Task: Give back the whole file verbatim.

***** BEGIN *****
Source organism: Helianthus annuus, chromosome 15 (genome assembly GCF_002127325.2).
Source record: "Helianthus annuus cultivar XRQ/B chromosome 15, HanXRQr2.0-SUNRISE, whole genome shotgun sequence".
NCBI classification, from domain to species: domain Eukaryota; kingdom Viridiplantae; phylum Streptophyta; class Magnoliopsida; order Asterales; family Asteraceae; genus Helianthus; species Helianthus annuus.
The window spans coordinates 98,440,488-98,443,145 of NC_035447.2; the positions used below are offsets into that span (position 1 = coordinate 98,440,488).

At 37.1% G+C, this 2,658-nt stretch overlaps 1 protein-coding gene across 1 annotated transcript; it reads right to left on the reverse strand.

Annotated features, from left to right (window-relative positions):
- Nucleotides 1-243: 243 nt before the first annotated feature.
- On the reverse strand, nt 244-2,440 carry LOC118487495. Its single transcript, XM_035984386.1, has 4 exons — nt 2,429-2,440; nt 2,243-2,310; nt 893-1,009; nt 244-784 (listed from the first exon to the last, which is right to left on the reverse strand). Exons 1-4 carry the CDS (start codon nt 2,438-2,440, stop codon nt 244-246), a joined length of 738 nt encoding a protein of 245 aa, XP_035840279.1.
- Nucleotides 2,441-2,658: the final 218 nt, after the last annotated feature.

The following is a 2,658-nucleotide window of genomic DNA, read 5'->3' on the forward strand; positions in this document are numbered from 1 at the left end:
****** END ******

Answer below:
Source organism: Helianthus annuus, chromosome 15 (genome assembly GCF_002127325.2).
Source record: "Helianthus annuus cultivar XRQ/B chromosome 15, HanXRQr2.0-SUNRISE, whole genome shotgun sequence".
NCBI classification, from domain to species: domain Eukaryota; kingdom Viridiplantae; phylum Streptophyta; class Magnoliopsida; order Asterales; family Asteraceae; genus Helianthus; species Helianthus annuus.
The window spans coordinates 98,440,488-98,443,145 of NC_035447.2; the positions used below are offsets into that span (position 1 = coordinate 98,440,488).

At 37.1% G+C, this 2,658-nt stretch overlaps 1 protein-coding gene across 1 annotated transcript; it reads right to left on the reverse strand.

Annotated features, from left to right (window-relative positions):
- Nucleotides 1-243: 243 nt before the first annotated feature.
- On the reverse strand, nt 244-2,440 carry LOC118487495. Its single transcript, XM_035984386.1, has 4 exons — nt 2,429-2,440; nt 2,243-2,310; nt 893-1,009; nt 244-784 (listed from the first exon to the last, which is right to left on the reverse strand). Exons 1-4 carry the CDS (start codon nt 2,438-2,440, stop codon nt 244-246), a joined length of 738 nt encoding a protein of 245 aa, XP_035840279.1.
- Nucleotides 2,441-2,658: the final 218 nt, after the last annotated feature.

The following is a 2,658-nucleotide window of genomic DNA, read 5'->3' on the forward strand; positions in this document are numbered from 1 at the left end: